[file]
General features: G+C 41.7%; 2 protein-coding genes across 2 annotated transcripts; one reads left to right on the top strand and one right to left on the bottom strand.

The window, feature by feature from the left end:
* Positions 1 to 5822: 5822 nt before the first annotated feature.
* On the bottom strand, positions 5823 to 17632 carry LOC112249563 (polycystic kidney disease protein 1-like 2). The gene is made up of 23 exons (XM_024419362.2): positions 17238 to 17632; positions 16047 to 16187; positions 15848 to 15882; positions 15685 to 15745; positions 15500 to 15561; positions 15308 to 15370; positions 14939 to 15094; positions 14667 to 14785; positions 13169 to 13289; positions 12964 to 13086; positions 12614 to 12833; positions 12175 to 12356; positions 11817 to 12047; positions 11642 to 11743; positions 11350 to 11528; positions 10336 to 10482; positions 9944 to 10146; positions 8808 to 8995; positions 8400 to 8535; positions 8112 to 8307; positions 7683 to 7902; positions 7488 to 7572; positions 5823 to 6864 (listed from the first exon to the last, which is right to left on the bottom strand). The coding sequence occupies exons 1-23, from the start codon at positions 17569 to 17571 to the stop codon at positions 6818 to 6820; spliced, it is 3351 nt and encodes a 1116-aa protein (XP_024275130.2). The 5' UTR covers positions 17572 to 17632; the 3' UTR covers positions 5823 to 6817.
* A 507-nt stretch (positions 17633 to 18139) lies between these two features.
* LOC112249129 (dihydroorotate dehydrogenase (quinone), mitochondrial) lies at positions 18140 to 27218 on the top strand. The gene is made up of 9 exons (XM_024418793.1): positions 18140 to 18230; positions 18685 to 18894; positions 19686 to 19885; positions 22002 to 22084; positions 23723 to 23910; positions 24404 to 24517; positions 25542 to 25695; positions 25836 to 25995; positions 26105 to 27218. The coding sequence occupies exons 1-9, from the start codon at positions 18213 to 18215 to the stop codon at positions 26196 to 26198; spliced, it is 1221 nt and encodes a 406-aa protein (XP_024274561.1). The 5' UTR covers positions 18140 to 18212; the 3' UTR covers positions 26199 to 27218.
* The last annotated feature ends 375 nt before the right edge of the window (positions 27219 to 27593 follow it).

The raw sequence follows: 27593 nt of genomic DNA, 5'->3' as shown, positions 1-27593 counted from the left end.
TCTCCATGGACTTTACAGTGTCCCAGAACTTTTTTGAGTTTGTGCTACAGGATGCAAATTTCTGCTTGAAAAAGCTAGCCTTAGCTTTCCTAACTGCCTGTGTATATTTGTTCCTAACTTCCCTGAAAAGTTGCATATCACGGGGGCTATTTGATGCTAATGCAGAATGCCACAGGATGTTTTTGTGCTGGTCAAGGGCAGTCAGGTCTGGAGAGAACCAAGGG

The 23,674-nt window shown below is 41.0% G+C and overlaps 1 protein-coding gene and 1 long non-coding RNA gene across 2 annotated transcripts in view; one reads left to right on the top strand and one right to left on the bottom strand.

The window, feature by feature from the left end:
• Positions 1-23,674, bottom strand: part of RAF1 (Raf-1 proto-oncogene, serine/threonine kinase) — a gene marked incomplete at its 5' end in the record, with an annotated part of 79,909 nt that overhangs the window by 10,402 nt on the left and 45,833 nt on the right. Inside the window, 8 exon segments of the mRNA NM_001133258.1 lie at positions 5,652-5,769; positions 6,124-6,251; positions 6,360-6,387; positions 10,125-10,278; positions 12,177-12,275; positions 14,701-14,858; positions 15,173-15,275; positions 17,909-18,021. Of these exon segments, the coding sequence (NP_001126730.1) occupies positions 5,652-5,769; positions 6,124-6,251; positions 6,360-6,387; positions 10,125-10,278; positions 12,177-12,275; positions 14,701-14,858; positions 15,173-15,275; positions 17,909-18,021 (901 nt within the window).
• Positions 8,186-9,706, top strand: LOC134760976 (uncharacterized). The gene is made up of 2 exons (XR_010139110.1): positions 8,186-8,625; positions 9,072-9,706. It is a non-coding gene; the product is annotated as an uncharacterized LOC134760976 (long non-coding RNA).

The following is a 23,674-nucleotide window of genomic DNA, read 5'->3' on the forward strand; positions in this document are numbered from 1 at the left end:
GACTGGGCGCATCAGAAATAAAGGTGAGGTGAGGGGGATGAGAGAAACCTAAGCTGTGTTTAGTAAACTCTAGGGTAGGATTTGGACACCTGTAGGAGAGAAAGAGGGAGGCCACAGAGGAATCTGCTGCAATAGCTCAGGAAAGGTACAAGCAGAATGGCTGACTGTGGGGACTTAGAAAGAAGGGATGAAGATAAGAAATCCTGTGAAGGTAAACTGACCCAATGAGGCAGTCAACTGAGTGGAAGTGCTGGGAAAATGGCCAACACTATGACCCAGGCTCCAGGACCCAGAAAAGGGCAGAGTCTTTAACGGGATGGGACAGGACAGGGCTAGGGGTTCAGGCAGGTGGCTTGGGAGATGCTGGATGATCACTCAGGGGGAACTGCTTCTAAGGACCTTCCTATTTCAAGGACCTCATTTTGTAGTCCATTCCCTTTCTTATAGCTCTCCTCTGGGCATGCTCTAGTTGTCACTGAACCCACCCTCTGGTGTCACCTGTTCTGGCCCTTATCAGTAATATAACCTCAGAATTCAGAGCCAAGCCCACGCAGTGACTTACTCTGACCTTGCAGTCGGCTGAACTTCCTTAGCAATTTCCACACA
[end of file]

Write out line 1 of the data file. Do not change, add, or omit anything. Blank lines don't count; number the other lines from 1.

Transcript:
General features: G+C 41.7%; 2 protein-coding genes across 2 annotated transcripts; one reads left to right on the top strand and one right to left on the bottom strand.